Thursday, 1 December 2011

Fish Baked Or Broiled Reduces Alzheimer's Risk


Eating fish once a week is good for brain health, as well as lowering your risk of developing Alzheimer's disease and MCI (Mild Cognitive Impairment), researchers from the University of Pittsburgh School of Medicine explained at the annual meeting of RSNA (Radiological Society of North America), Chicago, yesterday.


To broil means to cook by direct radiant heat, as one would under an electric element or over a grill.

To bake (in this text) means to cook with dry heat, e.g. to oven cook.

It is estimated that about 5.1 million people in the USA have Alzheimer's disease, says the National Institute on Aging. Mild cognitive impairment is sometimes the first step towards Alzheimer's.

Raji and team carried out a study on 260 cognitively healthy people from the Cardiovascular Health Study. They were given a questionnaire (National Cancer Institute Food Frequency Questionnaire) which included details on their fish consumption.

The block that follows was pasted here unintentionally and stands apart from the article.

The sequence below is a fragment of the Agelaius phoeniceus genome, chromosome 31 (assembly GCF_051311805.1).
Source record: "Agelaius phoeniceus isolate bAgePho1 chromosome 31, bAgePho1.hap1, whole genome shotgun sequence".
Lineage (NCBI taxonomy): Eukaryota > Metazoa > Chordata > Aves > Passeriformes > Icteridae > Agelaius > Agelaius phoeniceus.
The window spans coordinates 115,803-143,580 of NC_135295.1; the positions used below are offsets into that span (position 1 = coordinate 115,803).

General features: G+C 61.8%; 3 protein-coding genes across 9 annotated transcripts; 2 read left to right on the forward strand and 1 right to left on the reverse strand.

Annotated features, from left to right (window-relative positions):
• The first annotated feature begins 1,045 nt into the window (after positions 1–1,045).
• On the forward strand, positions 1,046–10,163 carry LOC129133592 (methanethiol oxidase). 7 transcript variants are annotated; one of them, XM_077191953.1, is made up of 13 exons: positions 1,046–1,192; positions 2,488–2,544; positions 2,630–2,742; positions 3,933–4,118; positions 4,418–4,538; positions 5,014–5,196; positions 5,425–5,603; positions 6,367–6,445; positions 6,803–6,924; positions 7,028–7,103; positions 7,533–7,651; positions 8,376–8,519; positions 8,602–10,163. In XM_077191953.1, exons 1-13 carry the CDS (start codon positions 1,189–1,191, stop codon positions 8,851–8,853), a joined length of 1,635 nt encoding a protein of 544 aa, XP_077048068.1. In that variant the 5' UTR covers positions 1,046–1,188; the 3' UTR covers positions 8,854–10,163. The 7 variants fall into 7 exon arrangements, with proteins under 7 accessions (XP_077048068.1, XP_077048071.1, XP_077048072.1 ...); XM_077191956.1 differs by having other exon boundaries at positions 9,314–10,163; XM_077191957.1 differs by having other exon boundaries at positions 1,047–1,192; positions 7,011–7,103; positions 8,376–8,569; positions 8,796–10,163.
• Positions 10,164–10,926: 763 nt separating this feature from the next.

163 of the participants ate fish at least once a week, many of whom did so up to four times weekly. They all underwent a 3-D volumetric MRI brain scan. A brain mapping technique, called Voxel-based morphometry, was utilized to determine whether there might be a link between fish consumption at the start of the study and the structure of their brains a decade later.

The researchers gathered and analyzed data to find out whether the preservation of brain volume linked to eating fish might have an impact on Alzheimer's disease risk (reducing the risk). They took into account several factors which may have influenced the results, including participants' race, education, sex, age, levels of physical activity, as well as the presence of a gene that raises Alzheimer's risk (ApoE4, or apolipoprotein E4).

Brain health is closely linked to brain volume, the more brain volume you can preserve as you age, the better your long-term brain health. If the amount of gray matter starts to go down, it means the brain cells are shrinking.

The researchers found that those who ate baked or broiled fish at least once a week tended to have better preservation of volume in several brain areas, including the orbital frontal cortex, posterior cingulate cortex, and hippocampus. Greater volume in these brain areas was found to be associated with a five-times lower risk of developing Alzheimer's or MCI.

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